Getting Fishy With QR Codes

News about QR codes providing information about food is nothing new. We’ve even talked about sushi restaurants creating edible QR codes to let consumers know when the dish was created. Recently, another company dealing in seafood has followed suit and made certain tweaks to present a unique use for QR codes when it comes to food.

Congressional Seafood, a fish supplier, and Black Restaurant Group are working together to use QR codes to create a “traceability program” for their seafood. The QR codes will be placed on tables in the form of tent cards or other media; the consumer can then scan the card and find a lot of different information about the food on their plates.

The Black Restaurant Group is adding some unique twists to the information provided, such as:

• Where and when the food was caught
• The sort of gear the fish was caught with
• The people who caught the food (along with their photos)

The two companies spent roughly five months putting together the information about their food by visiting fishermen and farmers. They took photos and videos as they visited each one, collecting data to link to the QR codes.

Oddly enough, these guys came up with the concept from an episode of Portlandia where two diners are asking their waiter about their food—questions such as where the food was from and where it was raised. While this was obviously a comical approach, they understood that this sort of information would be great bonus material to attach to QR codes.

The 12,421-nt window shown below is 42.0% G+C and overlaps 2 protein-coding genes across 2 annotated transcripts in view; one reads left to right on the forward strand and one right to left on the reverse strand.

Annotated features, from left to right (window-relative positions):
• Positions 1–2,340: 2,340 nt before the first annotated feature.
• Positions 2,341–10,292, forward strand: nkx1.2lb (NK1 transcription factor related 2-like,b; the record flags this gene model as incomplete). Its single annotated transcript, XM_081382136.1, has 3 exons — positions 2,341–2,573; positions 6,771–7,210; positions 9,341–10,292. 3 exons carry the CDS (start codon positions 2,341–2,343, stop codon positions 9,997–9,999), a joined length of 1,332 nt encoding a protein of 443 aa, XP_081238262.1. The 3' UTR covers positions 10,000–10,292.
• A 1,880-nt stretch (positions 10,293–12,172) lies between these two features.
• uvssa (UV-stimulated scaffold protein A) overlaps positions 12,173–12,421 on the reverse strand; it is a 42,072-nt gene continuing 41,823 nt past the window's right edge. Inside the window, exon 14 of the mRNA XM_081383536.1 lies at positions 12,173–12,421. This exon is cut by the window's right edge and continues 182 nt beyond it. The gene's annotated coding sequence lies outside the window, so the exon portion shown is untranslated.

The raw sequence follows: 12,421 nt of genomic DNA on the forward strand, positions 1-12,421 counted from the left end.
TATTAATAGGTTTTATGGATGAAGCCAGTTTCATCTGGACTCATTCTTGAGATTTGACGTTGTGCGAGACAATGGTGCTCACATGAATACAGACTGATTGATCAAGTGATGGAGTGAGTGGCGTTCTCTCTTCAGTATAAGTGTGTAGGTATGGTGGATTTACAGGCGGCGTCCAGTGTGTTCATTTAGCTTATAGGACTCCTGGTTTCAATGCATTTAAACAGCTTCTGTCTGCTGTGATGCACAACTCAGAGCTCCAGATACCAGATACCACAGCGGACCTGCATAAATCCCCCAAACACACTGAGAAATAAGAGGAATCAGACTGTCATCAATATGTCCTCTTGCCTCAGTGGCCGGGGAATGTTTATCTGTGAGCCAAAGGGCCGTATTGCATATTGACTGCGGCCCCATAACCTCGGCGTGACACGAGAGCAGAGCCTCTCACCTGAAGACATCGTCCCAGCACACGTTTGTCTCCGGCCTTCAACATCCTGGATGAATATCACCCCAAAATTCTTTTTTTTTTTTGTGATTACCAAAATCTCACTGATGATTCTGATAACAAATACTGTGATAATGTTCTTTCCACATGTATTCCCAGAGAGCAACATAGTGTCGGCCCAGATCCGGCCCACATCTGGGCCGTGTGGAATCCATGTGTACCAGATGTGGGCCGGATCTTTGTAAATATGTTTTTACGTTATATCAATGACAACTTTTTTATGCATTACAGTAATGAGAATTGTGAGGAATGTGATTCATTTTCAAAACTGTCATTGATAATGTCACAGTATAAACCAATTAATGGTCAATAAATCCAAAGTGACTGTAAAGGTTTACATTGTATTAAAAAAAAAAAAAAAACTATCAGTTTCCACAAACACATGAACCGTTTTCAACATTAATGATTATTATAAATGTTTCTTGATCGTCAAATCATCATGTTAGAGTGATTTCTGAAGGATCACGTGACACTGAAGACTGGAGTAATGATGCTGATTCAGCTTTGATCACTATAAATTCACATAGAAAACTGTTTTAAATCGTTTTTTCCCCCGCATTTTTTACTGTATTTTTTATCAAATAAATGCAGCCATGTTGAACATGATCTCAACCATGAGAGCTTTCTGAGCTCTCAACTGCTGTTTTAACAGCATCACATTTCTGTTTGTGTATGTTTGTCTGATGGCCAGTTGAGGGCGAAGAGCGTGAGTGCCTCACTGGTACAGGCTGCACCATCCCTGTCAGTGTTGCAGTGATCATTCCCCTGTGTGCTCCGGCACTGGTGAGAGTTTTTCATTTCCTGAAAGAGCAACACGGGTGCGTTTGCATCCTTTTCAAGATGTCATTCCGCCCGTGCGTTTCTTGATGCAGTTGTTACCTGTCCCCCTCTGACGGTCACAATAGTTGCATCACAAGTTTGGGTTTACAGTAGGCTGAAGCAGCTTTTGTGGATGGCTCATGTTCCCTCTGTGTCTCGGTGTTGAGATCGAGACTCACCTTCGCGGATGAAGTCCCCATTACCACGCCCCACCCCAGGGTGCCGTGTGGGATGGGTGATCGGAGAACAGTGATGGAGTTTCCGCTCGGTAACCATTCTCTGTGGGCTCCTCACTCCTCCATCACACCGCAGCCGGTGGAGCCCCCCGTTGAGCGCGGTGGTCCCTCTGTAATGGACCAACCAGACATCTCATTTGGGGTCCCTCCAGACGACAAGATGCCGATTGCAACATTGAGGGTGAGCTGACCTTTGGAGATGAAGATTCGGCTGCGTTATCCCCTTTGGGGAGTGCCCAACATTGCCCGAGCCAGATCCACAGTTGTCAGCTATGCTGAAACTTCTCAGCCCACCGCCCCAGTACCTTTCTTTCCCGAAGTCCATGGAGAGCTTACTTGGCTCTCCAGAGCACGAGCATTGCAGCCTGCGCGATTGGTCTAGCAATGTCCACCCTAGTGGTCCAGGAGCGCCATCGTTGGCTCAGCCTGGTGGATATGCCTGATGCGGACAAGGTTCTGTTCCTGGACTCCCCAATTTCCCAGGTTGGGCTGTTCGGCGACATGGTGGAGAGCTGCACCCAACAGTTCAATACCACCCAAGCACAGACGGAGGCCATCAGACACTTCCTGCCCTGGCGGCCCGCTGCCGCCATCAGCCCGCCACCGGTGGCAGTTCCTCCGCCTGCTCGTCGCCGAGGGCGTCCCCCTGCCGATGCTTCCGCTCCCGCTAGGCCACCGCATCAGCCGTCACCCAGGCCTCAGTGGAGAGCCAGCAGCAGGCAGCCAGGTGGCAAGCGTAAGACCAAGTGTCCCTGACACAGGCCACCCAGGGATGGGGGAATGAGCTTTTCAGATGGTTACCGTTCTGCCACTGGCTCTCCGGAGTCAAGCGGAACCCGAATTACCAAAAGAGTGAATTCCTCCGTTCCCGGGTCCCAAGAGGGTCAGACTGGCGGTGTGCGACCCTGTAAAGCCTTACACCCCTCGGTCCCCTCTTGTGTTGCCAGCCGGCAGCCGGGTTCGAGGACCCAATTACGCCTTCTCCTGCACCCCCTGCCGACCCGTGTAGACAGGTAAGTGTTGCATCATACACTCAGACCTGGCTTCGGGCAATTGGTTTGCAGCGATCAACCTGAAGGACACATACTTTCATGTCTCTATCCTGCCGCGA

This is a great way to help restaurants more transparent and honest with their consumers. This is especially important in terms of seafood, an industry where there is a lot of fraud and mislabeling of product information.

This is yet another example of how QR codes are helping to inform consumers about the products they are buying. It is also a good example of how restaurants can keep their patrons better informed about what they are going to be eating.
Are there any other uses for QR codes in the food industry that you can think of?